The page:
The report issued in New York Thursday by the U.N. Development Program and the International Federation of Red Cross and Red Crescent Societies says the costs through 2017 alone are likely to total $7 billion to $18 billion.
It says greater efforts are needed to control the Aedes aegypti mosquito that spreads Zika as well as dengue, chikunguya and yellow fever.
The virus wasn't considered a major health threat until a 2015 outbreak in Brazil revealed that Zika can lead to severe birth defects.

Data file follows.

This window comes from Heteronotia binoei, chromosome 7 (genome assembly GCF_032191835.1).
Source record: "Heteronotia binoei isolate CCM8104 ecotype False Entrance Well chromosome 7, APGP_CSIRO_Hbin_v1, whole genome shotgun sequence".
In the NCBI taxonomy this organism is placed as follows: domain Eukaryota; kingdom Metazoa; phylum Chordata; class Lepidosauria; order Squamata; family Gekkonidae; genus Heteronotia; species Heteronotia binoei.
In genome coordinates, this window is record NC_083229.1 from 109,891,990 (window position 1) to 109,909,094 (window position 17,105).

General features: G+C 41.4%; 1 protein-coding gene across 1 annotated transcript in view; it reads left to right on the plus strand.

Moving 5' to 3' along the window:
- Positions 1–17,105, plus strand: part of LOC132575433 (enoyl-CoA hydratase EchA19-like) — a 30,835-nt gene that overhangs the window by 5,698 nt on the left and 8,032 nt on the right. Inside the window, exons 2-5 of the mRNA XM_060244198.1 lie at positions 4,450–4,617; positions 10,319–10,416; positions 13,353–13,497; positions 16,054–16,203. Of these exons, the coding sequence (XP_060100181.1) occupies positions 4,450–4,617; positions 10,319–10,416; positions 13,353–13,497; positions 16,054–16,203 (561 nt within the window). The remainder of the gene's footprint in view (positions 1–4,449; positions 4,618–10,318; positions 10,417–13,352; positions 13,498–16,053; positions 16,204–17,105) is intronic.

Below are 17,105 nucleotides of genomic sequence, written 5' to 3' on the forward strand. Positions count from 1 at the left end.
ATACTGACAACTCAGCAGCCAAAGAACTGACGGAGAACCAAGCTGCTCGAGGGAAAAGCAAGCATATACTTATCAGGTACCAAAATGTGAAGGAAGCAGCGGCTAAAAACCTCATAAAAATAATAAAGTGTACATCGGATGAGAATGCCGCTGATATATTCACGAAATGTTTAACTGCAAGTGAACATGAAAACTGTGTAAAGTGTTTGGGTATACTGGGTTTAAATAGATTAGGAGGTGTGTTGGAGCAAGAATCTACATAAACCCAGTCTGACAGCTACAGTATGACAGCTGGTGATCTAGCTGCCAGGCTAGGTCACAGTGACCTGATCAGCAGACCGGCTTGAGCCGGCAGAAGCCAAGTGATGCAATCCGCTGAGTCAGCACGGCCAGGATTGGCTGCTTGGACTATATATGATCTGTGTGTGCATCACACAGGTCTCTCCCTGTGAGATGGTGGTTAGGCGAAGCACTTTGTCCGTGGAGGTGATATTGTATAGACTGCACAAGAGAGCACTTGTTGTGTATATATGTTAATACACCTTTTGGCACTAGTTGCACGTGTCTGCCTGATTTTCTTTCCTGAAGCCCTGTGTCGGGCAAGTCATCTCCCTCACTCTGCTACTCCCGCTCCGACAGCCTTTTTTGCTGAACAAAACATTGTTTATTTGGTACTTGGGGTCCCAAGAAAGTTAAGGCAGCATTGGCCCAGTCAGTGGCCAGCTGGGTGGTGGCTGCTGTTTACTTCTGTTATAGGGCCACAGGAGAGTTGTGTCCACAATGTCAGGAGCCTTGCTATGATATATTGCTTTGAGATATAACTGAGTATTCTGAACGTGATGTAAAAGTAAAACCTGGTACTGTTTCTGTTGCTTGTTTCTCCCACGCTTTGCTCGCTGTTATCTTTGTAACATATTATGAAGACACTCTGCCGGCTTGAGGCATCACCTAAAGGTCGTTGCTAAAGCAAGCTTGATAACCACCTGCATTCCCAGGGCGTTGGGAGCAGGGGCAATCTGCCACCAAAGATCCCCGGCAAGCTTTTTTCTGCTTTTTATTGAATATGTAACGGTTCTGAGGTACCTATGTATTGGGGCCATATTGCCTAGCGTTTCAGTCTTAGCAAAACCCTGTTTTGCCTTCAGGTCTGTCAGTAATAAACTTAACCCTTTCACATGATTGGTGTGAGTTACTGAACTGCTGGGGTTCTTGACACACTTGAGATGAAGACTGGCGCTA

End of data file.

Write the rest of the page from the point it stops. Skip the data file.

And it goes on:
In February 2016, the World Health Organization declared Zika a global emergency, and epidemics have been reported in at least 70 countries.
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